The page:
Last Friday you were tasked with pulling your balls out from between your legs and committing to a competition. The day you sign up will be one of the greatest days of your life because your training will suddenly have new meaning. You won’t understand this until the end of the competition. You’ll either walk away from the competition’s last effort thinking, “This was one of the best experiences of my life and I can’t wait to do it again,” or “I could have been better, I should have been better, next time I will reach my full potential.” Either way, you will be of the mindset that your life craves competition, needs it.
If you haven’t signed up for something: do it. There’s no better time to sign up. It’s like cleaning a toilet; the longer you wait, the more it stinks and the less likely you will be to do anything about it.
Assuming you’ve signed up, it’s now time to ensure your training is efficient so that you have a fun and successful first competition. Most likely you can just keep doing whatever program you’re doing now, but just do it better. Increase your bar speed on every rep. It’s easy to go through the motions, but when you actually grit your teeth, clench your B-hole, and attack every rep like it owes you money/sex/bacon/chocolate, you’ll accomplish much more. Make the bar go fast; make the weights go boom.
If your program has a lot of dicking around — activities that will not improve your performance in the competition — then cut them out. This is, of course, an individualistic and circumstantial thing, but you don’t need to do conditioning or irrelevant assistance exercises in the six weeks before your lifting meet (other competitions may have different guidelines). Let this be a time where you train primarily for something, and you’ll be rewarded with good progress. Especially if you put a premium on spending all of your recovery resources on specific training (i.e. recovering from compound strength lifts instead chest flyes and wiener lifts).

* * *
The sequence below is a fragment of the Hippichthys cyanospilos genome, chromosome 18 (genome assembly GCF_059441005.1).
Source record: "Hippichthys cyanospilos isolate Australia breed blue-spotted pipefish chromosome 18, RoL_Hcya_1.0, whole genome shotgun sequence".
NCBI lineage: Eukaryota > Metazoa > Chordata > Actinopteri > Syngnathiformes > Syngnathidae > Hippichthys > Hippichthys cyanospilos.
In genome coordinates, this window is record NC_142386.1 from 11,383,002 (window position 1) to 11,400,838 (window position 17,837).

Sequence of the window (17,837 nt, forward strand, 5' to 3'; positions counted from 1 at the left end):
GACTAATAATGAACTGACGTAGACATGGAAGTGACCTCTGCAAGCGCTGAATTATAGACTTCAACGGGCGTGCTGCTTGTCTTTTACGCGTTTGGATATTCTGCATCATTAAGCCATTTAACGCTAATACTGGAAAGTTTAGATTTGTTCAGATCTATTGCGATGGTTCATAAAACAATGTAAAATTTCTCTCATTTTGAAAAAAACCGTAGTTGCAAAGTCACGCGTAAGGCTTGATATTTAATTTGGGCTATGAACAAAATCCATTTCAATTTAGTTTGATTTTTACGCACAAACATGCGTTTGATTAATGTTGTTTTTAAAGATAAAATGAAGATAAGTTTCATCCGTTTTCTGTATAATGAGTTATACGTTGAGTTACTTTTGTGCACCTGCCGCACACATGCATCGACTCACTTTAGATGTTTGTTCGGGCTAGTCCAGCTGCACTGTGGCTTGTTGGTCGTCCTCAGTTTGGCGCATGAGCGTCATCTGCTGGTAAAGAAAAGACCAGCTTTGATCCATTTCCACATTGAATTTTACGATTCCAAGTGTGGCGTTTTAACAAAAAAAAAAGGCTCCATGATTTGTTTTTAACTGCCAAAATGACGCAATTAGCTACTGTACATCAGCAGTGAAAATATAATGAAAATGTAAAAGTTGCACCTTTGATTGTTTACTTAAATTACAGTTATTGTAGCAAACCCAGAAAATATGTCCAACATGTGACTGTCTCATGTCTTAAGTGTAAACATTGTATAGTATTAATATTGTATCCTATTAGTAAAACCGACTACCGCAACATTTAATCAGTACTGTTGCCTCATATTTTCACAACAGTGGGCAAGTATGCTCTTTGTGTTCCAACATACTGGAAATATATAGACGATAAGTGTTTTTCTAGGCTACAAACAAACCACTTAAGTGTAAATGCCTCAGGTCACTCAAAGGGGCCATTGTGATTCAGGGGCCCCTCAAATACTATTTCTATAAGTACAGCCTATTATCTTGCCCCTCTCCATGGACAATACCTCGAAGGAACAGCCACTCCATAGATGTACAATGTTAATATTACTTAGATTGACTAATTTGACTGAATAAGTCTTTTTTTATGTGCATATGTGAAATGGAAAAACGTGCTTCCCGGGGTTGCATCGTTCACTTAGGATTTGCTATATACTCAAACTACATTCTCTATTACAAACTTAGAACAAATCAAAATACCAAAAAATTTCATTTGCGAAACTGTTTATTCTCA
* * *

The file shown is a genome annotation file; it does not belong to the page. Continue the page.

Next, pay attention to the “outside the gym recovery”. Improve your daily protein requirement, hydrate, sleep, do your mobility (this post is a little dated, I’ll write a new one), and eat well. If you do any of these things poorly, you will not be as prepared for your competition as you could be. If you don’t go 9/9 in powerlifting or 6/6 in weightlifting with PR’s, then you could have done something better. To be clear, PR’s are not necessarily the goal in competition because competition lifts are different than gym lifts. But, if you walk away from a good or bad competition thinking you could have done better, chances are that these “outside the gym recovery” variables could have been improved. And they can’t just be worked on a few times a week like lifting — they have to be done well every day.
Commit to something. Bash the shit out of quality reps in training and then start good habits outside of the gym. Eliminate the fluff in your program. Have a week of reduced training leading into the competition and be smart with weight choices (there are many resources on this site pertaining to meets), and you’ll walk away knowing that you busted your ass for something, and it paid off. Is there a better feeling?